The Matching Process
The matching process starts with a call to a transplant center. If you want to donate to someone you know, you contact the transplant center that's providing their care. If you're an altruistic donor, you can contact any transplant center that does kidney transplants, or a registry such as the National Kidney Registry.
Potential donors work with a donor coordinator, a member of the transplant team who's your advocate through the entire process, from testing to surgery and recovery. Your coordinator is focused on your needs as a donor and is a phone call away to answer any and every question you may have. It's their job to help donors feel as comfortable about the process as possible.
The coordinator sends you a packet that includes information about testing, the surgery, recovery, risks of donating and life after donation. You also get medical history forms to complete if you choose to move forward, which help pre-screen for any known medical issues that would prevent you from donating.
After the coordinator reviews your medical history, she contacts you and lets you know if you're cleared to move forward with blood tests for matching.
How Donors and Recipients are Matched
There are no sweeter words to someone waiting for a kidney than, “You have a match!”
What does it mean to be a match? It takes three different tests:
- Blood typing
- Tissue typing
A potential donor and recipient must have compatible blood types. A blood test determines a donor's blood type.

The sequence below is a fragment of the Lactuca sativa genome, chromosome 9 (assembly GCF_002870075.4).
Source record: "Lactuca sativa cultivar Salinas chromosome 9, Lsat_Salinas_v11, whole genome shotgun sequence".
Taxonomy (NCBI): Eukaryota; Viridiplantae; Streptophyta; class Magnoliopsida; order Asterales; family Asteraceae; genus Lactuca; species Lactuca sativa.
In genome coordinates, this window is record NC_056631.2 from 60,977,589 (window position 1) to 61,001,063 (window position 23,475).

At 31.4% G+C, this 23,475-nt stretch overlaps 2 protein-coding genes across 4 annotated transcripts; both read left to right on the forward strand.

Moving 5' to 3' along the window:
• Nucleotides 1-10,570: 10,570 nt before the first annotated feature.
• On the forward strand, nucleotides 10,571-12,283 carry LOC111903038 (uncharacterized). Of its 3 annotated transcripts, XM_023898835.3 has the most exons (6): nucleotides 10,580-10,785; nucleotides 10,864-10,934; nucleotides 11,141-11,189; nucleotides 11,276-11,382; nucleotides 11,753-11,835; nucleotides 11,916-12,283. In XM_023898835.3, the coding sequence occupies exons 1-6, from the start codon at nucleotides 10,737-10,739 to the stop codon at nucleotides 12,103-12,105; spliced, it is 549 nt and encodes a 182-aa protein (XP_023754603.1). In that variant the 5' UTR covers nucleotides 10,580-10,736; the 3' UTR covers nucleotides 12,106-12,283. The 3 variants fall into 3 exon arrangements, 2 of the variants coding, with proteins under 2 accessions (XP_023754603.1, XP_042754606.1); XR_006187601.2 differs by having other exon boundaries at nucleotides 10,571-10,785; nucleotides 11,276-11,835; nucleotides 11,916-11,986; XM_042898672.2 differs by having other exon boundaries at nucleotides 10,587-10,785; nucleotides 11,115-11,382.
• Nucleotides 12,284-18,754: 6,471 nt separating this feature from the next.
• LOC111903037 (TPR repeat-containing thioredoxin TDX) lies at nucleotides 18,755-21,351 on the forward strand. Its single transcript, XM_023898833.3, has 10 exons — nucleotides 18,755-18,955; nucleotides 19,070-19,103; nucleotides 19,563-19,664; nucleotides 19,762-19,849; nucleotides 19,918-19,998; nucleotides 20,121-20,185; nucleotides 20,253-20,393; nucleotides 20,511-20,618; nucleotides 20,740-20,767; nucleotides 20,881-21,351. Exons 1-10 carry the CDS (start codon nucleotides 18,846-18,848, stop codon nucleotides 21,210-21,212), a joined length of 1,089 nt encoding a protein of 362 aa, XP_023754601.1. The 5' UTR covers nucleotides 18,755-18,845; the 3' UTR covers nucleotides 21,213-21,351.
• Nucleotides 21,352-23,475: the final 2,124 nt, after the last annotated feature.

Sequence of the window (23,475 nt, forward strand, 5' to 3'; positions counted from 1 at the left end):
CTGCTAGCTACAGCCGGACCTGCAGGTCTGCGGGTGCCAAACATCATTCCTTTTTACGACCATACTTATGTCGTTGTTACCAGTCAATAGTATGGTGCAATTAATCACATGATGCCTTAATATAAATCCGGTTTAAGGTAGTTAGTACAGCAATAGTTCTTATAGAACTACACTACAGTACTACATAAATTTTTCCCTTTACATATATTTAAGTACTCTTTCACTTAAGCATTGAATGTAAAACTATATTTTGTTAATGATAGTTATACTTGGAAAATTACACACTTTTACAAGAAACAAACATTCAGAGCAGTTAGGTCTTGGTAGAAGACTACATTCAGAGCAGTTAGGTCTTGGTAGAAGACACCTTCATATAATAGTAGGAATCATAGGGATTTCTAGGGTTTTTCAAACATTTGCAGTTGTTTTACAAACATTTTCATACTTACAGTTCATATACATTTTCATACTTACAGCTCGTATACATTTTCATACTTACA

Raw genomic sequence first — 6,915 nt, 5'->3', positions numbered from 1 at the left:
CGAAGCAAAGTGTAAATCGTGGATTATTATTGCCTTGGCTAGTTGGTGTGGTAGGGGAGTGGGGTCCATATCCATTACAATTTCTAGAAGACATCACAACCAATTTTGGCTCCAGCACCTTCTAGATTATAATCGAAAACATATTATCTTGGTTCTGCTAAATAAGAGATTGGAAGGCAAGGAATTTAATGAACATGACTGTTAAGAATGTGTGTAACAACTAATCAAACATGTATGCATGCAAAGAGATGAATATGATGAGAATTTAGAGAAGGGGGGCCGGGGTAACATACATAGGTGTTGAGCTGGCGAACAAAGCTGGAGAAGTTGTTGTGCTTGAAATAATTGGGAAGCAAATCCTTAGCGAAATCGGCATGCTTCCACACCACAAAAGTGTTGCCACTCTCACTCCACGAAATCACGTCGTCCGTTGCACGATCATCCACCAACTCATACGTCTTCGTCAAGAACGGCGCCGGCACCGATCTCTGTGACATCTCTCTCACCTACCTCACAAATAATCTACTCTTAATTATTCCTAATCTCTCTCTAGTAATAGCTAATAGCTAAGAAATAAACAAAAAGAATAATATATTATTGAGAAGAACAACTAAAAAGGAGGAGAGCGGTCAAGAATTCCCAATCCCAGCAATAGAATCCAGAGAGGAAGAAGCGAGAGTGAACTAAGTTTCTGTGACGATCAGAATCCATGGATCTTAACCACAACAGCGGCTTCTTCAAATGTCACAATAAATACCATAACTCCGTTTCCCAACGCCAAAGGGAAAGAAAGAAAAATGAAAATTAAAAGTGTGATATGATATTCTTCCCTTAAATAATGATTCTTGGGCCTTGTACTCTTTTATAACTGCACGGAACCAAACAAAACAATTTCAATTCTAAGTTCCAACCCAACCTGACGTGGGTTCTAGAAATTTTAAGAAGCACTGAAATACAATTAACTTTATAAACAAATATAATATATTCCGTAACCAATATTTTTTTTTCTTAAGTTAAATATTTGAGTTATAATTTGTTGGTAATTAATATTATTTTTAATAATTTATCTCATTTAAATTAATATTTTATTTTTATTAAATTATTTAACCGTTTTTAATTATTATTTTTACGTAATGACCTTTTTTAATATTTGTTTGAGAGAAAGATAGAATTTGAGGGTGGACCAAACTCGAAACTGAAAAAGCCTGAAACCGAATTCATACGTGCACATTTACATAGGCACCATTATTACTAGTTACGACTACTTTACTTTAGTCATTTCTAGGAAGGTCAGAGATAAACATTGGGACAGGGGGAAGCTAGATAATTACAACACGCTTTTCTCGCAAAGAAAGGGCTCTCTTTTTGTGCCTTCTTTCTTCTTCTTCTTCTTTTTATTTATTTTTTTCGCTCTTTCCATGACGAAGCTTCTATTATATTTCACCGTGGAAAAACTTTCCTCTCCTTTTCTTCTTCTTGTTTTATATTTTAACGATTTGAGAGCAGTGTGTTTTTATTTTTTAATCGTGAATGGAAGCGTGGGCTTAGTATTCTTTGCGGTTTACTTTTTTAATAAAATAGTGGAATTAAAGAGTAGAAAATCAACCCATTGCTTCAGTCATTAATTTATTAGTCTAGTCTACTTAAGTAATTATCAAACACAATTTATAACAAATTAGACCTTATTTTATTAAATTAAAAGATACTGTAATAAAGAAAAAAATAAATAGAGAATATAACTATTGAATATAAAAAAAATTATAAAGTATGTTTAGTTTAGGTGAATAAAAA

There are four blood types: A, B, AB, and O. Each type has a positive or negative factor (such as, O+, O-), which doesn't matter for donor matching purposes. What does matter when it comes to finding a compatible donor:
- O blood type can receive only from O blood type
- A blood type can receive from O and A blood type
- B blood type can receive from O and B blood type
- AB blood type can receive from O, A, B, AB
Everyone has different tissue types. Tissue typing is a blood test to determine how well a donor and recipient's tissue match. The better tissue match between the donor and recipient, the more successful the transplant typically is in the long run.
A cross match is a blood test you and the recipient will have at least twice. The test mixes your white blood cells with the recipient's blood serum to see if the recipient has antibodies that destroy your cells. If so, that means the recipient would reject your kidney, and the transplant can't take place.